Group rallies in support of Fair Sentencing Act changes - KWWL - Eastern Iowa Breaking News, Weather, Closings

Group rallies in support of Fair Sentencing Act changes


The US Sentencing Commission has approved an amendment to the Fair Sentencing Act.  That law, passed last year, reduces the sentences for those convicted on certain federal drug charges. The Amendment also calls for reducing sentences of convicted drug offenders already in prison.

So why were there concerns about these drug convictions in the first place?

Before the Fair Sentencing Act was passed last year, it's estimated that 100 times more people were sent to prison on charges relating to the use of crack cocaine as opposed to powder cocaine offenders.  Since the law passed, the disparity has dropped to 18 to 1.  But some allege that disparity still puts more African Americans behind bars.  And groups like the Black Hawk County NAACP hope Thursday's action by the sentencing commission will help even out the punishments doled out to drug offenders.

"As the saying goes, "Early to bed, early to rise, work like hell and organize!" one attending the rally said.

And that's just what the Black Hawk County NAACP and their supporters believe they accomplished by rallying around the courthouse in Waterloo Thursday.  The group supports the Fair Sentencing Act and extending its benefits to those currently behind bars by reducing sentences of those convicted on crack cocaine offenses.  That extension was approved by the US Sentencing Commission just as the rally was wrapping up.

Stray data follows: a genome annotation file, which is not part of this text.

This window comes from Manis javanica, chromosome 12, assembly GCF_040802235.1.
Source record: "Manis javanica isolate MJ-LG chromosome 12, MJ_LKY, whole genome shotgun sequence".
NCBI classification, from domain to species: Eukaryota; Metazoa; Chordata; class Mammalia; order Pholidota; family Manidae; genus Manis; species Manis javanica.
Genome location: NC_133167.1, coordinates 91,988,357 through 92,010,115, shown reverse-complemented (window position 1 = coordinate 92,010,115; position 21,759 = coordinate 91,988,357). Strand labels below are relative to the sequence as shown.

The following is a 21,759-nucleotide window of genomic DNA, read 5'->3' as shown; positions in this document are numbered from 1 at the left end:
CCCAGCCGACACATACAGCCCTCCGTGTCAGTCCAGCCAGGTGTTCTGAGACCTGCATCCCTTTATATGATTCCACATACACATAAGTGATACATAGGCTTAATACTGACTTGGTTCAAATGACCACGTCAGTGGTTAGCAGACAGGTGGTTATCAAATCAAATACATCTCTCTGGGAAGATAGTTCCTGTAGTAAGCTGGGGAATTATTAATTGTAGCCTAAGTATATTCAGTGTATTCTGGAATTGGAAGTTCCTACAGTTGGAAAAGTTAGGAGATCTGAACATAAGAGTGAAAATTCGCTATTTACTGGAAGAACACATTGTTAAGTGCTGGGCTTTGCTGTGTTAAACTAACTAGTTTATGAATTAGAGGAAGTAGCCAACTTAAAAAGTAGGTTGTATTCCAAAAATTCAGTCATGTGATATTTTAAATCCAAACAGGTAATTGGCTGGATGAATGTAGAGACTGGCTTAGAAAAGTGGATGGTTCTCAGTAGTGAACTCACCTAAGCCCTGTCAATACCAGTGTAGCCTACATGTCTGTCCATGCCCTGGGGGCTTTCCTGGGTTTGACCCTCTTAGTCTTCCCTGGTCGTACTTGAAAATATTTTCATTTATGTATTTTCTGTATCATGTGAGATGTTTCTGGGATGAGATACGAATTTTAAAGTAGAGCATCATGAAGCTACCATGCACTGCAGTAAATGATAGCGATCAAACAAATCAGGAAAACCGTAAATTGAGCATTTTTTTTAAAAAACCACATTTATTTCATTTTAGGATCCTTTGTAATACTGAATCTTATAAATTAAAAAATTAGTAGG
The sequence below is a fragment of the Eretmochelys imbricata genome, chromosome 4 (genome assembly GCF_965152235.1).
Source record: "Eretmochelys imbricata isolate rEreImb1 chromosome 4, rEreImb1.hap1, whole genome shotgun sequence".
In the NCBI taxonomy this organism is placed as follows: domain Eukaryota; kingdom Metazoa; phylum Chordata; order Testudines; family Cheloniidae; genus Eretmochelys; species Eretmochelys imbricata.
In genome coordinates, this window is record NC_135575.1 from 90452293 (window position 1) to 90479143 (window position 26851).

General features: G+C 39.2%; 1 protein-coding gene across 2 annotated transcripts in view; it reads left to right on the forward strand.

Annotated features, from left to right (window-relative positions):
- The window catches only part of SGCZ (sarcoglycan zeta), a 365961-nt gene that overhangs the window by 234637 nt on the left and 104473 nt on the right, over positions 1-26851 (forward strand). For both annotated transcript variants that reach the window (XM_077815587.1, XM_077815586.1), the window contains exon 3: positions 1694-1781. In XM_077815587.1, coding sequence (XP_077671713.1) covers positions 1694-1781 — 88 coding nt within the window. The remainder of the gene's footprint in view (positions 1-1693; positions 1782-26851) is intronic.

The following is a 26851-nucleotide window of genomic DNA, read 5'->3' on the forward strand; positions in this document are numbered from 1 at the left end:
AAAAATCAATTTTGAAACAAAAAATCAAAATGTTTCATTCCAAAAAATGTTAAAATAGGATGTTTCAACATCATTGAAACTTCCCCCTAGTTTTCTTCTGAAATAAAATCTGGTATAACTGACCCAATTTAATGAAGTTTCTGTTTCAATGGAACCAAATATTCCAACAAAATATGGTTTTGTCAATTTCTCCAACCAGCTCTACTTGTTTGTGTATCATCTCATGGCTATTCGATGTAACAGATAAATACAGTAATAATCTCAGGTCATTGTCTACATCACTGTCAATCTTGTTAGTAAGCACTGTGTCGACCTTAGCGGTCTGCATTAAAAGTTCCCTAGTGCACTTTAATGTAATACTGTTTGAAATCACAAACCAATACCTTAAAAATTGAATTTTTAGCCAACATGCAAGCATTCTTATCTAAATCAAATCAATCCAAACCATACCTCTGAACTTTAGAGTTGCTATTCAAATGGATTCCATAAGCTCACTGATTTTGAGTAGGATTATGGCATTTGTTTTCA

"There won't be any real justice until there's fairness across the board," said Rev. Abraham Funchess with the Waterloo Human Rights Commission and NAACP.

And the group believes extending the Fair Sentencing Act is a start because it feels that historically, laws that directed harsher sentences for crack cocaine users have kept a disproportionate number of minorities in prison, since crack cocaine is often their drug of choice.

"The disparity makes no sense in light of the fact the substances we're talking about are pharmalogically the same," Funchess said.

And now it appears federal lawmakers are working to correct that disparity by reducing the mandatory sentences handed down to drug offenders and allowing convicted offenders earlier release.  That change could impact more than 12,000 offenders and result in a $200 million cost savings by keeping fewer drug offenders behind bars.

Community organizers say the fight to end sentencing disparities is far from over.  They hope to see reform of all sentencing guidelines for non-violent offenders and more options for first-time drug offenders to get treatment.

The US Sentencing Commission has recommended the extension of the Fair Sentencing Act, aimed at reducing prison terms for crack cocaine offenders, take effect November 1. 

But that extension will take Congressional approval and signature by the president to become law.

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